§ 113.001  PURPOSE, FINDINGS, INTENT AND INCORPORATION OF RECITALS.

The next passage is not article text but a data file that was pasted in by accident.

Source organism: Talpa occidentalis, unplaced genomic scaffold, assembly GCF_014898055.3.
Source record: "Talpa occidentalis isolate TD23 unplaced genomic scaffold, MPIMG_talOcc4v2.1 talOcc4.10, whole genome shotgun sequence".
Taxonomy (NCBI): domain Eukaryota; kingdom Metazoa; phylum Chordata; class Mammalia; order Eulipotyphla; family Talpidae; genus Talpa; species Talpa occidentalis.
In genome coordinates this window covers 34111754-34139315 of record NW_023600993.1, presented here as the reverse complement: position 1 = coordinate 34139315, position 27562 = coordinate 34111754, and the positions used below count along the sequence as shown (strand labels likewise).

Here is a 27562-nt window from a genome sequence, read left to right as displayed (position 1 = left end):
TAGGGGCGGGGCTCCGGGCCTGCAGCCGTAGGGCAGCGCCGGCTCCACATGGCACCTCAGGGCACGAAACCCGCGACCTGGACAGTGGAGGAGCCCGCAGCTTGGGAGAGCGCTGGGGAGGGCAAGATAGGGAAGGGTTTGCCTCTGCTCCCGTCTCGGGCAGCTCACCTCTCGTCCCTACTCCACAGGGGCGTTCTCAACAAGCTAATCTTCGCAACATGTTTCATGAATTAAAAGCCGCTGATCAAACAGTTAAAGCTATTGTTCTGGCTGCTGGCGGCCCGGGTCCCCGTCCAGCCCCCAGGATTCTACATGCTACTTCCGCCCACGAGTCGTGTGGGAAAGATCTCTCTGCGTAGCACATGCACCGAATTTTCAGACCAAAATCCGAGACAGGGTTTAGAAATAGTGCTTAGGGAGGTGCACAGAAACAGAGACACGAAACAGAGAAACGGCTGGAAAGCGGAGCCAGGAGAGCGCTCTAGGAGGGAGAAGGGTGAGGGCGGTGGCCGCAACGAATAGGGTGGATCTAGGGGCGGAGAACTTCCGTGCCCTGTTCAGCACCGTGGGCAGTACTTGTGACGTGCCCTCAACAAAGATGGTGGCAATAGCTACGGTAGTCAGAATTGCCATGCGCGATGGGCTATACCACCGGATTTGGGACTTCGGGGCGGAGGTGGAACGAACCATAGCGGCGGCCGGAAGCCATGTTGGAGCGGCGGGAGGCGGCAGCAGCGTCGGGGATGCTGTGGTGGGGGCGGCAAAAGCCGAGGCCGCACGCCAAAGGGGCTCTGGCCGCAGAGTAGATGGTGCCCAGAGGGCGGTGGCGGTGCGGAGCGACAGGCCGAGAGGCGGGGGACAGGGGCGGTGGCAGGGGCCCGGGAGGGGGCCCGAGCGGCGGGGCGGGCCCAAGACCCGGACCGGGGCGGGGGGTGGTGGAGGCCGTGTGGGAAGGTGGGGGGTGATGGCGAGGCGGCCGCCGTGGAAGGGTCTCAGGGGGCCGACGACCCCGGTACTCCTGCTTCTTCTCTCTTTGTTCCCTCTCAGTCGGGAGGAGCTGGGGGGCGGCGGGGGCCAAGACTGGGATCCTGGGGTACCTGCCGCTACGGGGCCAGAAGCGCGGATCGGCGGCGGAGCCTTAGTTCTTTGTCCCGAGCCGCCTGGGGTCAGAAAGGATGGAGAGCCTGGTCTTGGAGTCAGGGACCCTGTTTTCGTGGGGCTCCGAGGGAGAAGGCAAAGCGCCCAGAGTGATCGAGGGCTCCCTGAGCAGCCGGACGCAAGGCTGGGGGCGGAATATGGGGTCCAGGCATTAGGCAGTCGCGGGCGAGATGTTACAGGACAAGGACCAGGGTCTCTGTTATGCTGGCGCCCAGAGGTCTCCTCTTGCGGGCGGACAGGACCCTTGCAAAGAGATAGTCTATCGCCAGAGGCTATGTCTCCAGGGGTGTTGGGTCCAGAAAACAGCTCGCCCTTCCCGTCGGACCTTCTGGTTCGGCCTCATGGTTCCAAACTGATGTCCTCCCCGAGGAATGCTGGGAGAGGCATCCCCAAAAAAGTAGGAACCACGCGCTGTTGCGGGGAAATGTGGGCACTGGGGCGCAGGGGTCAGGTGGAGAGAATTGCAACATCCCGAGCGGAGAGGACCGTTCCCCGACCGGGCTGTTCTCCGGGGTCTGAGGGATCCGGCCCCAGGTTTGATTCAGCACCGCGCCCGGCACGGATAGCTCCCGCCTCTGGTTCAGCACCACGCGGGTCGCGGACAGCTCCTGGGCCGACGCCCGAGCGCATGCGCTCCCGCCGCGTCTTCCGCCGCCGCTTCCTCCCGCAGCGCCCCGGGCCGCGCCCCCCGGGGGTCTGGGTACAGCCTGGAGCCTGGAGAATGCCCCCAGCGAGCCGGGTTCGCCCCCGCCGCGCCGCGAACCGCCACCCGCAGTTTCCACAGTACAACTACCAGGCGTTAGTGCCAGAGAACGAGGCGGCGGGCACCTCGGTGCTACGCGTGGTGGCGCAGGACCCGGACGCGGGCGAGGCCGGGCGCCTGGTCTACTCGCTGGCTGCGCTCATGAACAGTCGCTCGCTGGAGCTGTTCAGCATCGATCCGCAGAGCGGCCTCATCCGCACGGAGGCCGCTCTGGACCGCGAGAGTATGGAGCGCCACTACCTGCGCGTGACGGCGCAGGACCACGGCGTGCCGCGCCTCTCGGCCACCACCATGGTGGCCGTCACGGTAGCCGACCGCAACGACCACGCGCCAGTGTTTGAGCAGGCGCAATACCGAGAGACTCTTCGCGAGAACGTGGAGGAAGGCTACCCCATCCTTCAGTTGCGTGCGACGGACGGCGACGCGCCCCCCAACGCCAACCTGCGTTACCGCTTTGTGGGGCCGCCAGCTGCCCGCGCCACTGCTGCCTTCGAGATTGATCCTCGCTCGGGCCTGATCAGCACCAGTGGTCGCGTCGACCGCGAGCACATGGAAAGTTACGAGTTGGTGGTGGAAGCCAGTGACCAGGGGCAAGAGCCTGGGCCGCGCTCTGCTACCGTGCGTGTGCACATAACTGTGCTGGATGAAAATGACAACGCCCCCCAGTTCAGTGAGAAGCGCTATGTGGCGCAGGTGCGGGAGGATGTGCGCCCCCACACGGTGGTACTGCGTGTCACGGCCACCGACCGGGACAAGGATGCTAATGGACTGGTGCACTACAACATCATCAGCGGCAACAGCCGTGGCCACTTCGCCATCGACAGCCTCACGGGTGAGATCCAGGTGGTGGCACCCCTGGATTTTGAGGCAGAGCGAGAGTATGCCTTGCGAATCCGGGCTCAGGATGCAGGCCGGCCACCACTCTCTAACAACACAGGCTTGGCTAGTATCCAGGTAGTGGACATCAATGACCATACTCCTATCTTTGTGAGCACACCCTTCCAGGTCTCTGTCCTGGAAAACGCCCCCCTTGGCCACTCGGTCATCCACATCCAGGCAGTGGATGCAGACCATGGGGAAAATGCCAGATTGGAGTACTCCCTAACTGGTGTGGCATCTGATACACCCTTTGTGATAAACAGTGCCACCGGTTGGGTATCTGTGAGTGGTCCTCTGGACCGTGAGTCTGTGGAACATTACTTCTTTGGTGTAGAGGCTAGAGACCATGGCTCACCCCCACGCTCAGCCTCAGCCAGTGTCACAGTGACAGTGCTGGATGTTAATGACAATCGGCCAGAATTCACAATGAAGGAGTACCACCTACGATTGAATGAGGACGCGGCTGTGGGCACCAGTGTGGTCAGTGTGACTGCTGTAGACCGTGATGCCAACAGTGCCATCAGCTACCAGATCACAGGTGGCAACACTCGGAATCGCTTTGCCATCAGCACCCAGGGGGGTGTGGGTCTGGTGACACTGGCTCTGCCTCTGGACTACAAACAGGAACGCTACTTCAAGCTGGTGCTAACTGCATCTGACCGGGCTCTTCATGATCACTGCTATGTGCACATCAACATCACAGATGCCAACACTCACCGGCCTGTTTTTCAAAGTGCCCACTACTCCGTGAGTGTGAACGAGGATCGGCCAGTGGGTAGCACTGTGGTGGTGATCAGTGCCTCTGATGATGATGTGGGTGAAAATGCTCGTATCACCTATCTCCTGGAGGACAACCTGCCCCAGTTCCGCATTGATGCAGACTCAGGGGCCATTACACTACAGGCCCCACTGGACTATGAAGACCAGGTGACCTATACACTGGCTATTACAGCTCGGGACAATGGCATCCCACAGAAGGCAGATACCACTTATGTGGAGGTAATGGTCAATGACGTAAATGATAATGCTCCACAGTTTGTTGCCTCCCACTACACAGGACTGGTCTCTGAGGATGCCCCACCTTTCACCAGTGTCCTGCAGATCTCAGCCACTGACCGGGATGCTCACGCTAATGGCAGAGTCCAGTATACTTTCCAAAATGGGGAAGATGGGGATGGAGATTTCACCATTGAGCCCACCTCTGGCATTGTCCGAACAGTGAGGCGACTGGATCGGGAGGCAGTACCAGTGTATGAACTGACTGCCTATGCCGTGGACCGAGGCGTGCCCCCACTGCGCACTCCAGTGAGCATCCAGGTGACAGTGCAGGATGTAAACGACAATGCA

(A)   Purpose.  It is the purpose of this chapter to regulate sexually-oriented businesses and adult entertainment establishments in order to promote and protect the public health, safety, good order, morals and general welfare of the citizens of the town, to establish reasonable and uniform regulations of adult entertainment establishments and sexually-oriented businesses within the town. The provisions of this chapter have neither the purpose nor effect of imposing an unreasonable limitation or unreasonable restriction on the content of any lawful communicative materials including sexually-oriented materials. Similarly, it is neither the intent nor effect of this chapter to unreasonably restrict or deny access by adults to sexually-oriented materials protected by the First Amendment or to deny access by the distributors and exhibitors of sexually-oriented entertainment protected by the First Amendment to their intended market. Neither is it the intent nor effect of this chapter to condone or legitimize the distribution of obscene or otherwise illegal material.